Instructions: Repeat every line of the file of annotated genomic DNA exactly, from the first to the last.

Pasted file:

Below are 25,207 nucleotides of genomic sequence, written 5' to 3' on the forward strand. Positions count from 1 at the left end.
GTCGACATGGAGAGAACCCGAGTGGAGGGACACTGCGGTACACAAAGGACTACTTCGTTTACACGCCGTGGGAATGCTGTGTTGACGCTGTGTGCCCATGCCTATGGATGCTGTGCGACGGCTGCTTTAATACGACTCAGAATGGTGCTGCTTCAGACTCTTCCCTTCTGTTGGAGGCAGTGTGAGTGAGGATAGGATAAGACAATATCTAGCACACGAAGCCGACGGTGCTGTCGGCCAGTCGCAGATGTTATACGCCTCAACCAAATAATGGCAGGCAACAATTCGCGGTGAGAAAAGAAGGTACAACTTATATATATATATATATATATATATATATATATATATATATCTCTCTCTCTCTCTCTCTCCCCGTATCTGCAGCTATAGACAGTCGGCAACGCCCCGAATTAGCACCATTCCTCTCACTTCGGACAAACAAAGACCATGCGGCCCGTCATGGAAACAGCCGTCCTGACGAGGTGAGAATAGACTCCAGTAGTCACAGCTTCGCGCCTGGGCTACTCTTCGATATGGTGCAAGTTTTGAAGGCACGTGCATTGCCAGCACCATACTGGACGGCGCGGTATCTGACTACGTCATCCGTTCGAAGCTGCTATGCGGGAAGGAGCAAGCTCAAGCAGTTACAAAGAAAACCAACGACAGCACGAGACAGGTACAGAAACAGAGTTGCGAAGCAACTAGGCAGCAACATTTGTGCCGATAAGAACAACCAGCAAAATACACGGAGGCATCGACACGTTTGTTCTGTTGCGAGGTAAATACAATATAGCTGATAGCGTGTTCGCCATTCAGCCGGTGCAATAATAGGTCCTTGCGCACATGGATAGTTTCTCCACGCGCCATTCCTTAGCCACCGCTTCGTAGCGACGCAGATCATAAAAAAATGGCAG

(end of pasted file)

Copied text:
Below are 25,207 nucleotides of genomic sequence, written 5' to 3' on the forward strand. Positions count from 1 at the left end.
GTCGACATGGAGAGAACCCGAGTGGAGGGACACTGCGGTACACAAAGGACTACTTCGTTTACACGCCGTGGGAATGCTGTGTTGACGCTGTGTGCCCATGCCTATGGATGCTGTGCGACGGCTGCTTTAATACGACTCAGAATGGTGCTGCTTCAGACTCTTCCCTTCTGTTGGAGGCAGTGTGAGTGAGGATAGGATAAGACAATATCTAGCACACGAAGCCGACGGTGCTGTCGGCCAGTCGCAGATGTTATACGCCTCAACCAAATAATGGCAGGCAACAATTCGCGGTGAGAAAAGAAGGTACAACTTATATATATATATATATATATATATATATATATATATATATCTCTCTCTCTCTCTCTCTCCCCGTATCTGCAGCTATAGACAGTCGGCAACGCCCCGAATTAGCACCATTCCTCTCACTTCGGACAAACAAAGACCATGCGGCCCGTCATGGAAACAGCCGTCCTGACGAGGTGAGAATAGACTCCAGTAGTCACAGCTTCGCGCCTGGGCTACTCTTCGATATGGTGCAAGTTTTGAAGGCACGTGCATTGCCAGCACCATACTGGACGGCGCGGTATCTGACTACGTCATCCGTTCGAAGCTGCTATGCGGGAAGGAGCAAGCTCAAGCAGTTACAAAGAAAACCAACGACAGCACGAGACAGGTACAGAAACAGAGTTGCGAAGCAACTAGGCAGCAACATTTGTGCCGATAAGAACAACCAGCAAAATACACGGAGGCATCGACACGTTTGTTCTGTTGCGAGGTAAATACAATATAGCTGATAGCGTGTTCGCCATTCAGCCGGTGCAATAATAGGTCCTTGCGCACATGGATAGTTTCTCCACGCGCCATTCCTTAGCCACCGCTTCGTAGCGACGCAGATCATAAAAAAATGGCAG